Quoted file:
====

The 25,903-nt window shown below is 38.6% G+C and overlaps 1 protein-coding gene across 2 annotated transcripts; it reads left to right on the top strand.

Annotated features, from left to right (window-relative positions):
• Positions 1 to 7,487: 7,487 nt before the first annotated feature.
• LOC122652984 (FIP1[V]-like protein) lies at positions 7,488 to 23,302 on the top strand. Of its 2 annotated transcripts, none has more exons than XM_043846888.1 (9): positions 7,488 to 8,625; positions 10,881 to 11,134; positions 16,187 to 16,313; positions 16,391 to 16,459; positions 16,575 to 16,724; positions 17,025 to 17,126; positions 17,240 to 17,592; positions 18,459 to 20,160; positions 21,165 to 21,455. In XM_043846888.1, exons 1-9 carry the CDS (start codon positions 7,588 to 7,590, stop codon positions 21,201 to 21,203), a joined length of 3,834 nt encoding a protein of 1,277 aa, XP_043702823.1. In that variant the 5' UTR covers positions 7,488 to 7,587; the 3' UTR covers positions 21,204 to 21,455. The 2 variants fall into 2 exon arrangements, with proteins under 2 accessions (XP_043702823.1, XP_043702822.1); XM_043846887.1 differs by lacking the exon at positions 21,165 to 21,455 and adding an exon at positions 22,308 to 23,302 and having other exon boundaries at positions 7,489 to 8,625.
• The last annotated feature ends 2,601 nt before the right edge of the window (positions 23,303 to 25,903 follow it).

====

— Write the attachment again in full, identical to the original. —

The 25,903-nt window shown below is 38.6% G+C and overlaps 1 protein-coding gene across 2 annotated transcripts; it reads left to right on the top strand.

Annotated features, from left to right (window-relative positions):
• Positions 1 to 7,487: 7,487 nt before the first annotated feature.
• LOC122652984 (FIP1[V]-like protein) lies at positions 7,488 to 23,302 on the top strand. Of its 2 annotated transcripts, none has more exons than XM_043846888.1 (9): positions 7,488 to 8,625; positions 10,881 to 11,134; positions 16,187 to 16,313; positions 16,391 to 16,459; positions 16,575 to 16,724; positions 17,025 to 17,126; positions 17,240 to 17,592; positions 18,459 to 20,160; positions 21,165 to 21,455. In XM_043846888.1, exons 1-9 carry the CDS (start codon positions 7,588 to 7,590, stop codon positions 21,201 to 21,203), a joined length of 3,834 nt encoding a protein of 1,277 aa, XP_043702823.1. In that variant the 5' UTR covers positions 7,488 to 7,587; the 3' UTR covers positions 21,204 to 21,455. The 2 variants fall into 2 exon arrangements, with proteins under 2 accessions (XP_043702823.1, XP_043702822.1); XM_043846887.1 differs by lacking the exon at positions 21,165 to 21,455 and adding an exon at positions 22,308 to 23,302 and having other exon boundaries at positions 7,489 to 8,625.
• The last annotated feature ends 2,601 nt before the right edge of the window (positions 23,303 to 25,903 follow it).